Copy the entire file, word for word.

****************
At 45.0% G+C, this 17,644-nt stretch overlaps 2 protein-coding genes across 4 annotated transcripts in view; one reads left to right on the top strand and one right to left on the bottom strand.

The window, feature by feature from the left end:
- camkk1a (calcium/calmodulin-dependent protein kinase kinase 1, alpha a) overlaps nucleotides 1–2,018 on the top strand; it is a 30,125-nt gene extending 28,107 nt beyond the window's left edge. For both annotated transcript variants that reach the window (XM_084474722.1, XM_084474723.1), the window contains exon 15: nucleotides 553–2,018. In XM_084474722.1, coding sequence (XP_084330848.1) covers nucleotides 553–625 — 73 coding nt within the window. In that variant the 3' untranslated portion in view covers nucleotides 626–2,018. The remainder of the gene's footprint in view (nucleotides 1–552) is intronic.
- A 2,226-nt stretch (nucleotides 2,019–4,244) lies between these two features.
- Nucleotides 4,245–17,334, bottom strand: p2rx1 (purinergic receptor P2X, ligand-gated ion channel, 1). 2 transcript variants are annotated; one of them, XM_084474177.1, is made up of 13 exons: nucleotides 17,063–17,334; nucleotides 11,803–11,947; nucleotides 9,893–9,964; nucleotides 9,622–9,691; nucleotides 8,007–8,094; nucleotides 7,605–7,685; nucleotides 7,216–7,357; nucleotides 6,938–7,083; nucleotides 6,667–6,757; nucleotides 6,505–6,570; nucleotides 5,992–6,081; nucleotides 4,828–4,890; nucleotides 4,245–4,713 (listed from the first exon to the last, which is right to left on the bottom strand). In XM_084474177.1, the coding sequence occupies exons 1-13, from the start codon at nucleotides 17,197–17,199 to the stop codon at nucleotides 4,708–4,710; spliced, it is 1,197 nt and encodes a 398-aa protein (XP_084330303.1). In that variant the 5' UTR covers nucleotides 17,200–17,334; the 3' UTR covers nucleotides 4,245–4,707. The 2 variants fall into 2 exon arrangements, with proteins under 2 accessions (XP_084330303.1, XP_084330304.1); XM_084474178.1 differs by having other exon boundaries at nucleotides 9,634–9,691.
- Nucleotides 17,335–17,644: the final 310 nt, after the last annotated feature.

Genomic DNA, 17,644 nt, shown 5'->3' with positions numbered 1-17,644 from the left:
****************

At 45.0% G+C, this 17,644-nt stretch overlaps 2 protein-coding genes across 4 annotated transcripts in view; one reads left to right on the top strand and one right to left on the bottom strand.

The window, feature by feature from the left end:
- camkk1a (calcium/calmodulin-dependent protein kinase kinase 1, alpha a) overlaps nucleotides 1–2,018 on the top strand; it is a 30,125-nt gene extending 28,107 nt beyond the window's left edge. For both annotated transcript variants that reach the window (XM_084474722.1, XM_084474723.1), the window contains exon 15: nucleotides 553–2,018. In XM_084474722.1, coding sequence (XP_084330848.1) covers nucleotides 553–625 — 73 coding nt within the window. In that variant the 3' untranslated portion in view covers nucleotides 626–2,018. The remainder of the gene's footprint in view (nucleotides 1–552) is intronic.
- A 2,226-nt stretch (nucleotides 2,019–4,244) lies between these two features.
- Nucleotides 4,245–17,334, bottom strand: p2rx1 (purinergic receptor P2X, ligand-gated ion channel, 1). 2 transcript variants are annotated; one of them, XM_084474177.1, is made up of 13 exons: nucleotides 17,063–17,334; nucleotides 11,803–11,947; nucleotides 9,893–9,964; nucleotides 9,622–9,691; nucleotides 8,007–8,094; nucleotides 7,605–7,685; nucleotides 7,216–7,357; nucleotides 6,938–7,083; nucleotides 6,667–6,757; nucleotides 6,505–6,570; nucleotides 5,992–6,081; nucleotides 4,828–4,890; nucleotides 4,245–4,713 (listed from the first exon to the last, which is right to left on the bottom strand). In XM_084474177.1, the coding sequence occupies exons 1-13, from the start codon at nucleotides 17,197–17,199 to the stop codon at nucleotides 4,708–4,710; spliced, it is 1,197 nt and encodes a 398-aa protein (XP_084330303.1). In that variant the 5' UTR covers nucleotides 17,200–17,334; the 3' UTR covers nucleotides 4,245–4,707. The 2 variants fall into 2 exon arrangements, with proteins under 2 accessions (XP_084330303.1, XP_084330304.1); XM_084474178.1 differs by having other exon boundaries at nucleotides 9,634–9,691.
- Nucleotides 17,335–17,644: the final 310 nt, after the last annotated feature.

Genomic DNA, 17,644 nt, shown 5'->3' with positions numbered 1-17,644 from the left: